Helping out the intel cause one bullet at a time was great and all, so about a week later Major went out and pissed off a squad of battle-hardened badass SS soldiers. Sure, the SS were the most elite force the Nazis could field, but Major still smoked all eight of them. Unfortunately right as the last guy was getting ready to eat it he chucked a phosphorous grenade that blew up in Leo's face, covering him with a very unpleasant coating of burning-hot liquid. Major lost all vision in his right eye, but when the Allied docs told him to pack up and head home, this German-smiting asskicker demanded to stay on the front. He argued, in true badass fashion, that as long as he had one eye to look into the scope of his rifle he was still capable of serving his country. From that point on, Leo Major went into battle with an eyepatch on his right eye, which is a detail that is so awesome I think I may have just crapped. Oh, and just in case Nazi-killing pirate snipers still aren't tough enough for you somehow, Major also refused evacuation a few years later when his APC drove over a landmine and he broke his back in a couple places. Even something as ridiculous as a fractured spine didn't stop this maniac from finishing out the war, going out to fight in another one, and winning bravery medals in both.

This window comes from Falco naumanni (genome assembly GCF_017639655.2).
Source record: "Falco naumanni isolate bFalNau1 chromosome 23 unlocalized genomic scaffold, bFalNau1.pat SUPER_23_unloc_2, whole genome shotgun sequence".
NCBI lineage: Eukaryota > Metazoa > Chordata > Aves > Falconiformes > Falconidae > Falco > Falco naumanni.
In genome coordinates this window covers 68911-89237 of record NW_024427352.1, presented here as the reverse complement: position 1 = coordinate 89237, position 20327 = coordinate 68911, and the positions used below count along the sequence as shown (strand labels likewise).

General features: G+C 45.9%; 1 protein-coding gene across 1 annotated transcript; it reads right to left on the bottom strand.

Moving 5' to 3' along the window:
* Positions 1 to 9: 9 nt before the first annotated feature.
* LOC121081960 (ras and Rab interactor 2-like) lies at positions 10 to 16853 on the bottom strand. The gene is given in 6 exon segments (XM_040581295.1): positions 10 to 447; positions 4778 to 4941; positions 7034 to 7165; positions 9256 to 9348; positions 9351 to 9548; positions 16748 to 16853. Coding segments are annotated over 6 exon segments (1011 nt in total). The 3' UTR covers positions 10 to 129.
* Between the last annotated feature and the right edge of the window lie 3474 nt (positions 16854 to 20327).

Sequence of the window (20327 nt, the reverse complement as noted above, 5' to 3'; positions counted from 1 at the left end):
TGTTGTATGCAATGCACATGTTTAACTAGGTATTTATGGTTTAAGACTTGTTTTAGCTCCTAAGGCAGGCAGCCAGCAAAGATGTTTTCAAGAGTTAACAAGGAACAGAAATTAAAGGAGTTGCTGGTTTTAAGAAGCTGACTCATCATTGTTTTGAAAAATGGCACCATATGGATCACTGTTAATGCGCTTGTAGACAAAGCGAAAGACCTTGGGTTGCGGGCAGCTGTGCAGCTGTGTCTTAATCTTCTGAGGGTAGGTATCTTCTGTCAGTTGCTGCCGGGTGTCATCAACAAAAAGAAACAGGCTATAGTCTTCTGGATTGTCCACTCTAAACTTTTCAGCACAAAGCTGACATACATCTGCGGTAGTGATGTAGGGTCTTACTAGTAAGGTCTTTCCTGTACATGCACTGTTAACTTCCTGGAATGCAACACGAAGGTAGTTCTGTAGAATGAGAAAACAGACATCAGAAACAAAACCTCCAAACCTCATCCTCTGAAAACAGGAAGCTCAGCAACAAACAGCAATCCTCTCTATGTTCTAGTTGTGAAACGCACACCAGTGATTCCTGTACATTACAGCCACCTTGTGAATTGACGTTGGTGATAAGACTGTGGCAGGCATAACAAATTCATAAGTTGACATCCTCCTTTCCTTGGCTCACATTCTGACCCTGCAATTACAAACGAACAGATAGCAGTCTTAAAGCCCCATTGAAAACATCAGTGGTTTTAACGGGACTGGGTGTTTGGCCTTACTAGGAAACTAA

Major's first larger-than-life action came during the Battle of the Scheldt in the Netherlands in late 1944. Major and his best friend (a lumberjack named Willy, because when you're a hardcore Canadian you're more or less obligated to be best friends with a lumberjack commando) went out to scout a town and figure out what the hell happened to a company of Canadian infantry that had failed to return from a reconnaissance mission. Major went into the town, discovered that the company had been captured, and then single-handedly captured the entire enemy garrison by running up and down guard posts jamming his rifle in peoples' faces and screaming at them. He returned to the Allied camp with 93 German prisoners in tow. Because this was so insane, the British high command offered him a Distinguished Conduct Medal, but Leo told them to get bent and shove the medal up their asses. In Major's opinion, Allied High Command General Bernard Montgomery was such an incompetent dickbrain that he wasn't qualified to be giving medals out to anyone, and any award issued by him was about as worthless as he was. Try to keep in mind, now, that this is a Private talking about the most senior officer in his army. Say what you'd like about maintaining respect for the chain of command, but this takes some giant balls.